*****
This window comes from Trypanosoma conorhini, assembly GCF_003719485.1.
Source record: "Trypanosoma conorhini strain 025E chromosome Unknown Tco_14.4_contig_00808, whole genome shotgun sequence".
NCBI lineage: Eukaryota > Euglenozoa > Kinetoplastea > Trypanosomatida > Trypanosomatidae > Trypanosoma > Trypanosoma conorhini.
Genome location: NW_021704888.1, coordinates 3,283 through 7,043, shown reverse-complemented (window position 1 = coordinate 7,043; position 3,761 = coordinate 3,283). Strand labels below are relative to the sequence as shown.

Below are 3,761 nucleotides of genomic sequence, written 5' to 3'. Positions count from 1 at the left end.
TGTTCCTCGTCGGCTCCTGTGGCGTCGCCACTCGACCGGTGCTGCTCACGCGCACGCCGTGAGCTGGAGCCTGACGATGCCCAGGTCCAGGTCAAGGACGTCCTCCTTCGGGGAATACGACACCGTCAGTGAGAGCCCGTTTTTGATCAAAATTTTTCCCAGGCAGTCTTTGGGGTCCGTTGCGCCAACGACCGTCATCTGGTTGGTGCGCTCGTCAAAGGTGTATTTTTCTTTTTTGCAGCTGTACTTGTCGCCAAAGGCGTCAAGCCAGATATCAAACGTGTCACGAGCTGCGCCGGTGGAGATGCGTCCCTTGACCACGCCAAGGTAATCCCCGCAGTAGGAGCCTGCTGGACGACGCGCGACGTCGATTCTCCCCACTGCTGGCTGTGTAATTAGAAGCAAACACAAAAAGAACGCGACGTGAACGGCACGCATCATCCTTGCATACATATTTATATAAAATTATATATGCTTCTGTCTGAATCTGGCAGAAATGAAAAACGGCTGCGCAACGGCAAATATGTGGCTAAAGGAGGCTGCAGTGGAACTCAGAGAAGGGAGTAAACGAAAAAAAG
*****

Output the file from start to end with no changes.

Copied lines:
This window comes from Trypanosoma conorhini, assembly GCF_003719485.1.
Source record: "Trypanosoma conorhini strain 025E chromosome Unknown Tco_14.4_contig_00808, whole genome shotgun sequence".
NCBI lineage: Eukaryota > Euglenozoa > Kinetoplastea > Trypanosomatida > Trypanosomatidae > Trypanosoma > Trypanosoma conorhini.
Genome location: NW_021704888.1, coordinates 3,283 through 7,043, shown reverse-complemented (window position 1 = coordinate 7,043; position 3,761 = coordinate 3,283). Strand labels below are relative to the sequence as shown.

Below are 3,761 nucleotides of genomic sequence, written 5' to 3'. Positions count from 1 at the left end.
TGTTCCTCGTCGGCTCCTGTGGCGTCGCCACTCGACCGGTGCTGCTCACGCGCACGCCGTGAGCTGGAGCCTGACGATGCCCAGGTCCAGGTCAAGGACGTCCTCCTTCGGGGAATACGACACCGTCAGTGAGAGCCCGTTTTTGATCAAAATTTTTCCCAGGCAGTCTTTGGGGTCCGTTGCGCCAACGACCGTCATCTGGTTGGTGCGCTCGTCAAAGGTGTATTTTTCTTTTTTGCAGCTGTACTTGTCGCCAAAGGCGTCAAGCCAGATATCAAACGTGTCACGAGCTGCGCCGGTGGAGATGCGTCCCTTGACCACGCCAAGGTAATCCCCGCAGTAGGAGCCTGCTGGACGACGCGCGACGTCGATTCTCCCCACTGCTGGCTGTGTAATTAGAAGCAAACACAAAAAGAACGCGACGTGAACGGCACGCATCATCCTTGCATACATATTTATATAAAATTATATATGCTTCTGTCTGAATCTGGCAGAAATGAAAAACGGCTGCGCAACGGCAAATATGTGGCTAAAGGAGGCTGCAGTGGAACTCAGAGAAGGGAGTAAACGAAAAAAAG